To return to Chrulew’s question and my counter-question in the introduction to this article, extinction and proliferation are both at play in the palm oil matrix. Care for seeds enacted by corporate actors troubles the issue of how, and who, we should love when it comes to a plant whose proliferation causes and depends on the extinction of other species, and which is itself subjected to coercive violence. Care within the palm oil sector is, as Puig de la Bellacasa notes, “political, messy and dirty, not an innocent category.”70 A nonidealized vision of care requires attending to conflicts and tensions inherent in the relational practices of knowing, thinking, and acting in capitalist interspecies relations.71 As we wade through the troubled waters of cui bono, or “who benefits [more]” in the techno-scientific politics of making and perfecting the species,72 we must also attend to life-generating care exercised within entities widely associated with the life-destroying pursuit of profit.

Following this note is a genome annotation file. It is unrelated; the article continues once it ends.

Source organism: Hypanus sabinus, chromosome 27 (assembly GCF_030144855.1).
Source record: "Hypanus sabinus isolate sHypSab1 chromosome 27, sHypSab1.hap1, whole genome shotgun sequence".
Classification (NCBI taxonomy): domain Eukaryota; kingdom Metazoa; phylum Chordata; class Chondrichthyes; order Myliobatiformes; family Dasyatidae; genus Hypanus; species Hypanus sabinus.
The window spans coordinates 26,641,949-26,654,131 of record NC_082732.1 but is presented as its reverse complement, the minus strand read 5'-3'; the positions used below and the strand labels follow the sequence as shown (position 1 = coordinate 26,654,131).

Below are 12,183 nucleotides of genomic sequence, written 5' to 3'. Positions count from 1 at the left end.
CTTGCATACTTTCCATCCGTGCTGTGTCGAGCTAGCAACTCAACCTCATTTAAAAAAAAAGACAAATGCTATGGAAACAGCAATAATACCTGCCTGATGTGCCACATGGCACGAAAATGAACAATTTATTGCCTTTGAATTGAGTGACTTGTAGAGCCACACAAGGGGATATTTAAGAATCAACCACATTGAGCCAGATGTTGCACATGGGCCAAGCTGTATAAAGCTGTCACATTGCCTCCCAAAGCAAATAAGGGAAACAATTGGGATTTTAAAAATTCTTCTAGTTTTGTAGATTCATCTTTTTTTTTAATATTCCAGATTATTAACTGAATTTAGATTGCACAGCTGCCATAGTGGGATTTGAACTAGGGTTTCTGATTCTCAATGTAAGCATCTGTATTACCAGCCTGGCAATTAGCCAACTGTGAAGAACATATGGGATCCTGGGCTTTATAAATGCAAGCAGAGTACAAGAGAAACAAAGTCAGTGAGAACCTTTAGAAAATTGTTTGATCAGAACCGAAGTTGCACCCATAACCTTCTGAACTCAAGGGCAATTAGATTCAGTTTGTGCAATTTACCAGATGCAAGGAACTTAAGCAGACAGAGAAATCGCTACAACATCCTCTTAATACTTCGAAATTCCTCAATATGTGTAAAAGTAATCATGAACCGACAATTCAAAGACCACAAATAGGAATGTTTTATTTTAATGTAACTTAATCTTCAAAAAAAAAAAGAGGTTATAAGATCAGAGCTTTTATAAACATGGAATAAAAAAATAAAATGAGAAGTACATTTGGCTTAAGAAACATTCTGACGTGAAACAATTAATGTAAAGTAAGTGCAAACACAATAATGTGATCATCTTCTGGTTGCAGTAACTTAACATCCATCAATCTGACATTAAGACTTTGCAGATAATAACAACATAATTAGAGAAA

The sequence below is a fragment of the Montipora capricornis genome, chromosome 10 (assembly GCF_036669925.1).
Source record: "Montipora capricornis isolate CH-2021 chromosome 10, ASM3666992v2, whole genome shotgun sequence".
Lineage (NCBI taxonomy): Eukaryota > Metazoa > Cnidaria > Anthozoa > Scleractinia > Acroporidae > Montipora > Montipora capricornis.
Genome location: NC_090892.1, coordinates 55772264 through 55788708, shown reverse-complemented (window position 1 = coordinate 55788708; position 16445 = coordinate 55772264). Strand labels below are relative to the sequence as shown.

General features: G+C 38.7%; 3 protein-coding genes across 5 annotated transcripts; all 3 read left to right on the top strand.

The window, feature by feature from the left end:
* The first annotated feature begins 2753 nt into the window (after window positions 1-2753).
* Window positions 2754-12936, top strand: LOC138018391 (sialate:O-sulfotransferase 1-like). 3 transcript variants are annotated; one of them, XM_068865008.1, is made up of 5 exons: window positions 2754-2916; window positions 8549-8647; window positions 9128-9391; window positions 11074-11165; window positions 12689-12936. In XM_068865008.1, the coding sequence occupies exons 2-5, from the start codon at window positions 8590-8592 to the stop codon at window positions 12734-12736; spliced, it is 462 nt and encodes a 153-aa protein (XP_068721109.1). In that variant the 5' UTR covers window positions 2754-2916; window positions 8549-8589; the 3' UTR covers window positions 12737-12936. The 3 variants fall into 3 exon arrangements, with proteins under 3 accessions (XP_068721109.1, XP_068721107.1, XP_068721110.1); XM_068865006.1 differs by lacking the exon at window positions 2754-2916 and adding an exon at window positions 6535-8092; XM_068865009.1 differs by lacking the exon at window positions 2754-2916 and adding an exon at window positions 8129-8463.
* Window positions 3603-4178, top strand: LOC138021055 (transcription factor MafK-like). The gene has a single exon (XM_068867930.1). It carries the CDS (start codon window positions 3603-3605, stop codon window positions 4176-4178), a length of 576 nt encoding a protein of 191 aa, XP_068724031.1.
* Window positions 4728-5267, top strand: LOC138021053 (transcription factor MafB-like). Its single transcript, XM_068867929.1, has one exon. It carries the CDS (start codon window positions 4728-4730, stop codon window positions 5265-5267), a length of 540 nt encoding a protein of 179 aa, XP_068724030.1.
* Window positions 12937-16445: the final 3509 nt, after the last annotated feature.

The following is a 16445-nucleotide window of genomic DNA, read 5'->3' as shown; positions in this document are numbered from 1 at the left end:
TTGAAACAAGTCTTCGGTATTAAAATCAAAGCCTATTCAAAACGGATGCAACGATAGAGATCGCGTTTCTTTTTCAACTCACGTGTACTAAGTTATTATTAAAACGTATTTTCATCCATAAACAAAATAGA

As Rajan notes, technoscience is coproduced through the deliberations and actions of policy makers, activists, purchasers, and other actors.73 Similarly, the implications of this article extend beyond the realm of the plantation and the body of the seed. Palm oil is the most popular and cheapest vegetable oil on the market, and an ingredient in over half of all packaged goods, including foodstuffs, cosmetics, and cleaning products. We, too, as consumers, participate in the social world of oil palm as a growing global commodity of worldly consequences. Refusing “only-human stories” of the biosocial transformations wrought by techno-scientific capitalism, as I have sought to do, is a critical starting point in rethinking interspecies relations in more ethically grounded ways.74 This includes cultivating “arts of attentiveness”75 toward organisms, like oil palm, of destructive and ethically ambivalent effects.76 Lively “ethographies”77 such as the seed stories shared in this article bring us to realize that to consume palm oil is to become involved in the manifold extinctions and proliferations that produce palm oil as a multispecies process. Each seed embodies the simultaneous liveliness and lethality of commodified lifeforms. And just as the presence of each seed is enabled by the absence of countless culled others, so too every drop extracted from it carries within it a complex history of consequential care and coercion.